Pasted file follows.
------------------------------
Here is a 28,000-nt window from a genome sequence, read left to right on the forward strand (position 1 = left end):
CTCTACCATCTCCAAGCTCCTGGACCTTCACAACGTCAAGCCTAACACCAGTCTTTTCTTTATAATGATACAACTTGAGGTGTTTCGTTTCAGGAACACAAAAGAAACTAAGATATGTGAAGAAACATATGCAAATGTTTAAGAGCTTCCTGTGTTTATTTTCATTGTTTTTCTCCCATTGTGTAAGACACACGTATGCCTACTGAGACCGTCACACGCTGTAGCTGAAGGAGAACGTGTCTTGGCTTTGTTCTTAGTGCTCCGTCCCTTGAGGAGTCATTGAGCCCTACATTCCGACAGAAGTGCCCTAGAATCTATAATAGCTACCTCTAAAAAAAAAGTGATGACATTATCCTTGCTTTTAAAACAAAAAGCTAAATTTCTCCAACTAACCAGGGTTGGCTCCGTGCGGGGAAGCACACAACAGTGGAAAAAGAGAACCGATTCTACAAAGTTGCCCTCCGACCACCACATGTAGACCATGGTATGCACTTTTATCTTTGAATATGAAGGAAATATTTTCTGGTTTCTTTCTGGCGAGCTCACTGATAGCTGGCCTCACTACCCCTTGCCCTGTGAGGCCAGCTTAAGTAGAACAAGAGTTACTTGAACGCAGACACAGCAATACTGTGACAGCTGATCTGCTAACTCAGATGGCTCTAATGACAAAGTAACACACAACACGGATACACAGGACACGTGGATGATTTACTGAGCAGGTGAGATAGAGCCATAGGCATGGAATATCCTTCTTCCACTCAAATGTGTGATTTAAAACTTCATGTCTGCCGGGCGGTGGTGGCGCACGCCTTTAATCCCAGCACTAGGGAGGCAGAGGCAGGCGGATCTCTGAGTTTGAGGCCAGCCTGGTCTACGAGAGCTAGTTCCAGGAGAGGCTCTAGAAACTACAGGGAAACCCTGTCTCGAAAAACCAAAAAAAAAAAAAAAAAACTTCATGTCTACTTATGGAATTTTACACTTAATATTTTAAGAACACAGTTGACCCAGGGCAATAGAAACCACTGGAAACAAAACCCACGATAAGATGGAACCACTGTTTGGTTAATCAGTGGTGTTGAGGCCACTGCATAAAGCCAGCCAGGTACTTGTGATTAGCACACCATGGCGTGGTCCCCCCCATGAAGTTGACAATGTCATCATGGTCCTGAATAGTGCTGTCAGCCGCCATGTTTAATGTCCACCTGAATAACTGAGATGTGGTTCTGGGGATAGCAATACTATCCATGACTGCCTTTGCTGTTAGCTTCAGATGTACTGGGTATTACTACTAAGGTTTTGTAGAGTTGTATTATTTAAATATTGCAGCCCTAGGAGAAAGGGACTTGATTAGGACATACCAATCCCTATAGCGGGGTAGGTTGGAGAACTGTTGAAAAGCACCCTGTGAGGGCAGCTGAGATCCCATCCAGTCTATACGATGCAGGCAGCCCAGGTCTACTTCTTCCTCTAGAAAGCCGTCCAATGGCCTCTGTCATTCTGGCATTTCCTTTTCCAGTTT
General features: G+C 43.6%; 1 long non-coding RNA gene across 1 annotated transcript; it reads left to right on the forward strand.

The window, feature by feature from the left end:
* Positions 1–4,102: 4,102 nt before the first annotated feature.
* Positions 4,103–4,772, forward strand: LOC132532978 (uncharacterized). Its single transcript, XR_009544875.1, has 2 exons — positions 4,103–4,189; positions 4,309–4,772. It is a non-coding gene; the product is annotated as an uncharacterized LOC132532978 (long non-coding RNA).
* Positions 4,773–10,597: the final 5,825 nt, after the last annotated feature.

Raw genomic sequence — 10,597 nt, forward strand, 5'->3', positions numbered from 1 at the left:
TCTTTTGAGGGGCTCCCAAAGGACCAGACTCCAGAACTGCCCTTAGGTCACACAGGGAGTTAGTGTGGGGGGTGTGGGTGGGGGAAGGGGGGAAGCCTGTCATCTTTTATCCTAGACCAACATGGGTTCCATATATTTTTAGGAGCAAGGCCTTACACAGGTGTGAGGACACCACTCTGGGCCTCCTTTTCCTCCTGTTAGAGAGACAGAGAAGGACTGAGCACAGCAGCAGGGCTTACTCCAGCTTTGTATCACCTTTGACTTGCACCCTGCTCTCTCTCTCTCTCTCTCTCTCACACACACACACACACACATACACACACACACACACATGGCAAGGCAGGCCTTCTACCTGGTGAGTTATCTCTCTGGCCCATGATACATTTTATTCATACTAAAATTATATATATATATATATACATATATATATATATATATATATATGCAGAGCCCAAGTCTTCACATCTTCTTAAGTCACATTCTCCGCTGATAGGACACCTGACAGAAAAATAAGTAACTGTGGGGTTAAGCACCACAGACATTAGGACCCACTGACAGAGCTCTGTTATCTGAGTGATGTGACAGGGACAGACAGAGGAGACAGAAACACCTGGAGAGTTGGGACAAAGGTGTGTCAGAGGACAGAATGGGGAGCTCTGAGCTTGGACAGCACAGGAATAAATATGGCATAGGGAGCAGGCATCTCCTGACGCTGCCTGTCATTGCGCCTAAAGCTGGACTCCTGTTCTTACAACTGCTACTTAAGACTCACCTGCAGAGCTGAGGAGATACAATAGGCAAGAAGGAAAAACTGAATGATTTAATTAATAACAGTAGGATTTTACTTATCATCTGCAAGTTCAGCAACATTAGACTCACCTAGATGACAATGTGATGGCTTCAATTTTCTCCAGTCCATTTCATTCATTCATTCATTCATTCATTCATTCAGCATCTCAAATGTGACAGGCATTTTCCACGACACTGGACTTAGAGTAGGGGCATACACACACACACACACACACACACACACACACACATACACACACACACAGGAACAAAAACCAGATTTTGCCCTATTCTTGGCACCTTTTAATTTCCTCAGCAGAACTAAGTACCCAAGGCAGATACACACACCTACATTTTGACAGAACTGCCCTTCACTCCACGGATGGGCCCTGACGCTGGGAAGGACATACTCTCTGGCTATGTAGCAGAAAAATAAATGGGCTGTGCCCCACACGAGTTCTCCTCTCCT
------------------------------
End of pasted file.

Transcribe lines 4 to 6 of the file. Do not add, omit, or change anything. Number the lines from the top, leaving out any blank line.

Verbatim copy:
The window, feature by feature from the left end:
* Positions 1–4,102: 4,102 nt before the first annotated feature.
* Positions 4,103–4,772, forward strand: LOC132532978 (uncharacterized). Its single transcript, XR_009544875.1, has 2 exons — positions 4,103–4,189; positions 4,309–4,772. It is a non-coding gene; the product is annotated as an uncharacterized LOC132532978 (long non-coding RNA).